100 PEOPLE TO MEET IN 2023: Rainmakers
Through their efforts, these are the professionals who attract and grow businesses and funding, making the commonwealth wealthier.
In her previous role coordinating international business development for Virginia Beach, Laura Hayes Chalk launched the city’s international business incubator, enticing foreign companies to expand to the city by focusing on what a business might need to set up and what the people behind it need to get settled. “We focus on helping establish families here,” she says. “We go above and beyond. It’s kind of like a white-glove service.”
The pandemic forced Chalk to take a long view toward economic development, including leaning on relationship building, which she credits toward her promotion to deputy director of economic development in November. With domestic business attraction now part her portfolio, she plans to keep working with site location consultants to get the city’s “name out there.”
After Chesapeake native Blair Durham graduated from Virginia Tech, she was disillusioned with the world and wanted to do something about it. She tried out different paths, including teacher, counselor, social services and sales. In summer 2016, she started Black BRAND (Business Research Analytics Networking and Development), also known as the Hampton Roads Regional Black Chamber of Commerce. Today, it’s 400 members strong, with Durham assisting Black business owners at all stages of their careers, including hosting a pitching contest for teens. In 2021, Black BRAND launched the B-Force Accelerator to help entrepreneurs grow their businesses. The chamber is in talks with a major bank to adapt the accelerator to work with banks throughout its footprint.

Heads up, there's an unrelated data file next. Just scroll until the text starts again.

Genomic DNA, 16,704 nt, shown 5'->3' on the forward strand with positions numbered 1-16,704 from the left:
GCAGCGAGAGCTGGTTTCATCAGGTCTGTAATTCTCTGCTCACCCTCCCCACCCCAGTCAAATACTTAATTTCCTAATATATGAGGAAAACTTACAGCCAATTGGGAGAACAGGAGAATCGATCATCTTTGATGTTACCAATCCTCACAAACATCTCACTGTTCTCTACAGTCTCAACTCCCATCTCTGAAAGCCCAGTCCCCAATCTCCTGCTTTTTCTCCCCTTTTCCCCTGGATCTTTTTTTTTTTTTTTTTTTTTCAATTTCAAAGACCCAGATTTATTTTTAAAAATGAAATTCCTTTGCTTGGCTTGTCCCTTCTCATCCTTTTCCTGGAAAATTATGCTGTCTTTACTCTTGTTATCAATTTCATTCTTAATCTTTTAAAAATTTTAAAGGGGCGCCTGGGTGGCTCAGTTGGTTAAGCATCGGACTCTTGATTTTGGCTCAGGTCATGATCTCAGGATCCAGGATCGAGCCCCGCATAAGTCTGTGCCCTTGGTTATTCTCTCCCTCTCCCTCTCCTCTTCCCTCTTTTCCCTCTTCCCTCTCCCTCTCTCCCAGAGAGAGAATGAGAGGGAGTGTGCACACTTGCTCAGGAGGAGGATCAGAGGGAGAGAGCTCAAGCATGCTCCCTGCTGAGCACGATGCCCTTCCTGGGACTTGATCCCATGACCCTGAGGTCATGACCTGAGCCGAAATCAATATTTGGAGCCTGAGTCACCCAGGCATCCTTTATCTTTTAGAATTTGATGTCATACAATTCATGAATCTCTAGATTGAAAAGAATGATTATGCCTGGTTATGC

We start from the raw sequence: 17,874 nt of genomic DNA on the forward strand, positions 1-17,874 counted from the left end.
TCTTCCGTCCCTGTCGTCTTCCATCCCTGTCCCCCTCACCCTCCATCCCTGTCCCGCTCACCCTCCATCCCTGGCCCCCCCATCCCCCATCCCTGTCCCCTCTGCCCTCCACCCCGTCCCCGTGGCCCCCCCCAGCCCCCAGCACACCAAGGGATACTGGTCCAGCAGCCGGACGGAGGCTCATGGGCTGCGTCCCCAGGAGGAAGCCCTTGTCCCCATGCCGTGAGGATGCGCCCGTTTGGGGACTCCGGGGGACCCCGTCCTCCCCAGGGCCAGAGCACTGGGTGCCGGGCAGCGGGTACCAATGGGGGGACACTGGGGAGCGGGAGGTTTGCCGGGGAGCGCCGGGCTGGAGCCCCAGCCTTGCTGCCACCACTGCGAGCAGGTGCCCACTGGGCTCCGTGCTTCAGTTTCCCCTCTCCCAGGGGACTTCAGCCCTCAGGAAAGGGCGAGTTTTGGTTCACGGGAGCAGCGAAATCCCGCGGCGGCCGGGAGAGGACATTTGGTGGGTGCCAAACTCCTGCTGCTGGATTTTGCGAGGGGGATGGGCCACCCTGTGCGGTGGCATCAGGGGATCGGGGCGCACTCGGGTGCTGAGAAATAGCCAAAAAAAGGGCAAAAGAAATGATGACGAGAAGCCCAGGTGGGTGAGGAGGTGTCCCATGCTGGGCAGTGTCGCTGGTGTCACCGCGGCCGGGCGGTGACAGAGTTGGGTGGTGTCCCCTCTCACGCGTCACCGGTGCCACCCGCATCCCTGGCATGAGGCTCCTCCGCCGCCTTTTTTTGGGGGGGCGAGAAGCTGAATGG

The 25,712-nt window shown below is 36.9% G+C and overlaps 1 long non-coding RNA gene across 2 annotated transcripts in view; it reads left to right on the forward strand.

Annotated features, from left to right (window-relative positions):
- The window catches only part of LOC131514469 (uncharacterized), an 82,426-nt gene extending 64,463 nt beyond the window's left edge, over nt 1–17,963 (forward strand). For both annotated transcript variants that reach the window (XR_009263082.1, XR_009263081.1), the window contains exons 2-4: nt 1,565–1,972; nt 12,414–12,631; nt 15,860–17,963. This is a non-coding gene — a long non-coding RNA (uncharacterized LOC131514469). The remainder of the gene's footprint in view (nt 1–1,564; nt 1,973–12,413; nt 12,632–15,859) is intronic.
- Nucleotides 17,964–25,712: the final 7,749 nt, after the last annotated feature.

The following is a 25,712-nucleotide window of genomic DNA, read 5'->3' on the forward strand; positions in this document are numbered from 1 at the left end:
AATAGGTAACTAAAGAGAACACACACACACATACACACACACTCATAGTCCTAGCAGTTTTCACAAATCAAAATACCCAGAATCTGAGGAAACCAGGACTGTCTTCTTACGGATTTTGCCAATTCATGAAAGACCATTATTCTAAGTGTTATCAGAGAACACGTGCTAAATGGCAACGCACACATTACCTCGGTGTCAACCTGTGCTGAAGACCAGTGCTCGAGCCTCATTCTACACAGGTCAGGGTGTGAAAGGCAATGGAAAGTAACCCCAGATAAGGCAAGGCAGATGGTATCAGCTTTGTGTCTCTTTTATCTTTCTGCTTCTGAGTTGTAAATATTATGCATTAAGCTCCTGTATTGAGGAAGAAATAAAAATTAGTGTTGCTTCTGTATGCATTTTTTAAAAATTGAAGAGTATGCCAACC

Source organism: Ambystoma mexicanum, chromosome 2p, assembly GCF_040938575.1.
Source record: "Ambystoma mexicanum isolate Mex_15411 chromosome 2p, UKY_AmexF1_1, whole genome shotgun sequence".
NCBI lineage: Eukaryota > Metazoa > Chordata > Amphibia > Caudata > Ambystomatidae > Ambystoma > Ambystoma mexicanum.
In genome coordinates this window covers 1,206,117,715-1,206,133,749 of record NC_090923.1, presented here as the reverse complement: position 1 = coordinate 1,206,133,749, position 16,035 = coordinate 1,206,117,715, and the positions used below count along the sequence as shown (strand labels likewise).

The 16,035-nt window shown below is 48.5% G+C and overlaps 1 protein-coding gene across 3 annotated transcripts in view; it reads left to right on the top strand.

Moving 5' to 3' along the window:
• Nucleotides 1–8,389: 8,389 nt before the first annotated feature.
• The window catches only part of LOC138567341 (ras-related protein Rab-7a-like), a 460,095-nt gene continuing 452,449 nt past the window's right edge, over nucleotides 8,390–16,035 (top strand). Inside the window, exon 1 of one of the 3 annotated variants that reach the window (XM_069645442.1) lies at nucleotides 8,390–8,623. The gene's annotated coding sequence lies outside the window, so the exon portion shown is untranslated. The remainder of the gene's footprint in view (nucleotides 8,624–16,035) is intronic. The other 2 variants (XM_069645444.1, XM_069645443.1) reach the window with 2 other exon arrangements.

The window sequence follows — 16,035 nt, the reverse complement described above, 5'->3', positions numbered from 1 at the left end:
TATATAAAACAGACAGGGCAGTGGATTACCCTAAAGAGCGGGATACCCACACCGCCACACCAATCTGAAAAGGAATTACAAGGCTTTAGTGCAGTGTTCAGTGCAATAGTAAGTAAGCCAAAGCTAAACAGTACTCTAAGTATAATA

Panayiotis “Yoti” Jabri learned a lot about the impact local government can have on a community as he worked on his master’s degree thesis on strategic leadership at Virginia State University.
“I’ve always had an interest in economics and the public sector, and helping people and the community that I serve, and I really wanted a bigger role in doing that,” he says.
A graduate of Prince George High School, Jabri became the county’s economic development director in August. He’d previously worked as an economic development specialist there from 2017 to 2020, before leaving to lead economic development in Surry County. Among his priorities for Prince George are focuses on sports tourism and attracting retail, food and beverage to a tourism zone at exit 45 off Interstate 95.
Heather Lyne’s time in the Peace Corps was cut short due to the pandemic. The Lynchburg native had been working in the republic of Georgia in 2019 and 2020 when she had to return to the United States, but she landed in Hopewell in July 2020 and hasn’t looked back. The partnership markets the city as a business destination and organizes community events, focusing specifically on the city’s downtown and riverfront and building regional collaborations to bring in more tourists. Next year, her organization will focus on establishing a hub in Hopewell for in-person business counseling and networking. In Lyne’s free time, she plays volleyball, hikes and runs. “Having a very full life outside work is vital to me being able to be good at what I do.”
Since becoming Salem’s economic development director in April, Tommy Miller has had conversations with everyone from executives to entrepreneurs to commercial brokers. “This is an important time for me to absorb as much as I can,” says Miller, who previously worked for the Virginia Economic Development Partnership as a senior business investment manager.
Miller was attracted to the Salem position partially because he was excited by the challenge of planning economic development strategies for a city where there are no large swaths of empty land available for industrial development. “We need to be more creative and look at adaptive reuse and working with our existing businesses and helping resident entrepreneurs to launch businesses,” he says.